Souhan Call's for Mauer Move
While I have resisted moving Mauer both on the level of what I wanted to see happen and what I thought the Twins would do, I may be in the process of changing my mind. It's a Taylor trait to be stubborn, and perhaps I've held out on this for longer than I should have. If you haven't read Souhan's article (or one of Marty's articles, which I'm too lazy to look up right now) on this subject, please do -- they lay out the argument for moving Mauer very well, and I'm not going to attempt to rehash an already well-stated argument.
Instead, I want to make a couple of points involving why I've moved into the other camp. The biggest reason started to affect my thinking back in Spring Training, when Mauer got hurt. That injury, while never proven to be linked directly to Mauer's catching (and in fact it was probably more linked to Mauer's off-season running program), was nonetheless the kind of injury that are likely to affect catchers, and Mauer has proven he's susceptible. Nagging injuries of this type have bothered me more than anything else, and I can't deny that moving to third would reduce the strain on his legs and more than likely reduce the time that Mauer spends out of the lineup.
The other big change that has been obvious throughout the course of the year is that the Twins have no easy way to fill the hole they currently have at third base. Nick Punto is clearly not the solution. Matt Moses moved in the wrong direction this year and is back in AA. Brian Buscher had a very nice year, going from AA to AAA to the big leagues, but so far he doesn't seem ready to step in and become a productive major league regular next year. The free agent pool for third basemen this off-season will be thin, to say the least.
All of this left just two options for the Twins -- either live with a third baseman who is sub-par in 2008, or trade someone (such as Johan Santana) to try to fill a couple of big league needs. Mauer presents a third, and possibly best, option for the Twins at third base.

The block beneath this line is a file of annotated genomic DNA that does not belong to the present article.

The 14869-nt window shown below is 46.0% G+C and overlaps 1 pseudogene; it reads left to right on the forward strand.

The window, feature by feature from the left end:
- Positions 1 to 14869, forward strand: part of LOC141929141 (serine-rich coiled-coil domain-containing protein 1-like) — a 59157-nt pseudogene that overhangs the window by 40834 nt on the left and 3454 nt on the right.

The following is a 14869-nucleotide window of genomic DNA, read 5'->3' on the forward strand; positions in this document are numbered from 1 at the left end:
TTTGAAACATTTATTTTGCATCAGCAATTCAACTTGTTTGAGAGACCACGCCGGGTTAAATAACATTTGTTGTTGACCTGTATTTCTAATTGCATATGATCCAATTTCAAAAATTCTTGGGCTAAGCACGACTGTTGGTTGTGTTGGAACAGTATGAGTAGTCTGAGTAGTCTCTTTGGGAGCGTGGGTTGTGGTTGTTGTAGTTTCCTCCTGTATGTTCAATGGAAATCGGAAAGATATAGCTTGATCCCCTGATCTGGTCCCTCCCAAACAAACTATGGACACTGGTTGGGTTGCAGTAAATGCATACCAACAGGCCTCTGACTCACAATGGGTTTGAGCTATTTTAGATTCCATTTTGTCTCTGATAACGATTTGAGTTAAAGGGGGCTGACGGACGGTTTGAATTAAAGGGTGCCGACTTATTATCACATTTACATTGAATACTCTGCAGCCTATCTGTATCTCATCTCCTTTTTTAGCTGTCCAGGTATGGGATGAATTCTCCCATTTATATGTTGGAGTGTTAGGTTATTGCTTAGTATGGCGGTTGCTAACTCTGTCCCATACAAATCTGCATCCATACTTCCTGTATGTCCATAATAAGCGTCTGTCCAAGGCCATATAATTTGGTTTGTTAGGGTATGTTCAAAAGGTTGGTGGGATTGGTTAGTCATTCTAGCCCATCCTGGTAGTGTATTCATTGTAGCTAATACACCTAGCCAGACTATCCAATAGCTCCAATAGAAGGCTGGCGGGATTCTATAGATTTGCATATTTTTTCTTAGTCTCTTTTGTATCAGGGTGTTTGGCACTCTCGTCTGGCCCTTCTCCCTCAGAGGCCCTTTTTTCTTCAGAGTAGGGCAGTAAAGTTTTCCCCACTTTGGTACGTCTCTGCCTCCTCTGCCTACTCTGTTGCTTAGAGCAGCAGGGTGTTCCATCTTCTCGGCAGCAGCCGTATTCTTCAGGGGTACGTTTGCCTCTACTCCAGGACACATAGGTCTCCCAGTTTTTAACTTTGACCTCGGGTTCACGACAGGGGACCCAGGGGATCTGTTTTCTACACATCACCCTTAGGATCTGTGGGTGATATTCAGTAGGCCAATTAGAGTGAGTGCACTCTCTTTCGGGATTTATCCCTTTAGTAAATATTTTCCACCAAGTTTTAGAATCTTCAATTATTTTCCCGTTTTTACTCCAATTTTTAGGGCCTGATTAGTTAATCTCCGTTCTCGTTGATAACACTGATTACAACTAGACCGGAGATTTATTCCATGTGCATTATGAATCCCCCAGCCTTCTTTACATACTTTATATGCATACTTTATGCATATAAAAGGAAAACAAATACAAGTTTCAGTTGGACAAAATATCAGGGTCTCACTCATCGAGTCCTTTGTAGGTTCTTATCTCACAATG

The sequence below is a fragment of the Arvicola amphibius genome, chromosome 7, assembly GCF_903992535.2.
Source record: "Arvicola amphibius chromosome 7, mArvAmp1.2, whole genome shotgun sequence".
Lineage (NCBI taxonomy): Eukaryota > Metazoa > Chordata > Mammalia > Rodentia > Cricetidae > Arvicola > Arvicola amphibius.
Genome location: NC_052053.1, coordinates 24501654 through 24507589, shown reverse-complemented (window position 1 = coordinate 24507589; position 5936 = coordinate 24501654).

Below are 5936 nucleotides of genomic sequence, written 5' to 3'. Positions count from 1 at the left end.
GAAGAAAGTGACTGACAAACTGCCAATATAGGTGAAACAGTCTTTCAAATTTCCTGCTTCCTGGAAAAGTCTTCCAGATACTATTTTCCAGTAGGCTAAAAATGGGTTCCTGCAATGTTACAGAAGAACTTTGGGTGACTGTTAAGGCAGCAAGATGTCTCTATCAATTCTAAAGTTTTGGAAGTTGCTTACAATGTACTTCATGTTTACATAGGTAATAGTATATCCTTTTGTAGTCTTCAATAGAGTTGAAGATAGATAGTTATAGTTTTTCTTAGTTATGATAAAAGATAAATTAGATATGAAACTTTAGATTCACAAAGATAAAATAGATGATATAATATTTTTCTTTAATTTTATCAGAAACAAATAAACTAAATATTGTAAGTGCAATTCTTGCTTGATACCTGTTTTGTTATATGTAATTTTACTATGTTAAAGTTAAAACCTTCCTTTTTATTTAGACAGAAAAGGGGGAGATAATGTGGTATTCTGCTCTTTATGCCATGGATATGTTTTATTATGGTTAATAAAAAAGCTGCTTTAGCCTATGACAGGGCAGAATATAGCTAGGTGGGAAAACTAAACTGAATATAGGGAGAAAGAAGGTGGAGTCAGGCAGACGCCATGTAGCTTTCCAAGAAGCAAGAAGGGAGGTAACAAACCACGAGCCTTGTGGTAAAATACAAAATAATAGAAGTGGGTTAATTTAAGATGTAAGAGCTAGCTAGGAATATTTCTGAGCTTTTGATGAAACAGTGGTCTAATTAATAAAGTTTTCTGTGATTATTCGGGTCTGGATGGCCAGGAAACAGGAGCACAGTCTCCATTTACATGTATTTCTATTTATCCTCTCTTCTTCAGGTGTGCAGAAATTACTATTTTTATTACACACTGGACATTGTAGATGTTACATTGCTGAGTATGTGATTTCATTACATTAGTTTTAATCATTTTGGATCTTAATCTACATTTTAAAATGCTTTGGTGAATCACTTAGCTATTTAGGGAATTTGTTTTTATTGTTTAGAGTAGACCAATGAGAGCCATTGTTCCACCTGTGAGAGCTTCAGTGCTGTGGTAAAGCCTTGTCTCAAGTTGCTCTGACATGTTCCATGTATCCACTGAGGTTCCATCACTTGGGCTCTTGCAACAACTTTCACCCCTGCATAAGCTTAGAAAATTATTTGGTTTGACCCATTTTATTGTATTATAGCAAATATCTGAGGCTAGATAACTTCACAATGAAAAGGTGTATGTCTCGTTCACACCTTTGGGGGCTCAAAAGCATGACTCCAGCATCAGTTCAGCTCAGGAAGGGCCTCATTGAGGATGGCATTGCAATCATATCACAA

I still have concerns about such a move. I believe that Mauer is a brilliant athlete who is capable of picking up the nuances of third base very quickly, and capable of being a solid player at the position for years to come -- but belief is not knowledge. I've never seen him take grounders there, and I don't know whether this experiment would work or not. That's a reason for hesitation, but certainly not a deal-breaker. There's a related concern that is slightly more serious to me, involving whether or not Mauer would struggle offensively if he struggled defensively -- and that would be a true shame, considering that Mauer is capable of being a magnificent hitter for the rest of his career. While this bothers me a bit, I think the benefits (fewer injuries being the most significant) almost certainly outweigh this concern because of Mauer's athletic ability.
There is one more concern, although I dismissed it almost as soon as it came into my mind. Mauer the catcher is, potentially, a Hall of Fame caliber player. If he puts up a high batting average throughout his career, even if he never develops power, he has a chance. But what about at third base? A non-power hitting but high average third baseman making it to the Hall? My first thought was that this was much less likely. Of course, then I remembered Wade Boggs -- lifetime .328 average and just 118 homeruns. He just made it into the Hall a few years ago, so it's certainly possible. Mauer the third baseman (if he kept hitting and if he figured out how to play defense at the position) could still make the Hall.
Even if he couldn't, however -- even if the Twins knew that they'd be turning a potential Hall of Fame catcher into a non-Hall of Fame third baseman -- they shouldn't be thinking about the Hall of Fame. The Twins goal has to be to win, not to churn out Hall of Famers, and if they can be a better team with a healthy Mauer at third, then that's what they need to do, regardless of the consequences to Mauer's potential enshrinement.
One last point -- all of this is merely conjectural if Joe Mauer doesn't want to move. The Twins can't force Mauer to move, and it would be a bad idea to try. If Mauer wants to catch, the Twins should cajole, prod, and push -- but they can't force. Time will tell whether the Twins are interested in Mauer moving, and whether Mauer is receptive to the plan. Swallowing my pride, I'll now say that I think it's a conversation that the Twins and Mauer should have -- in time for Spring Training 2008.
Labels: Joe Mauer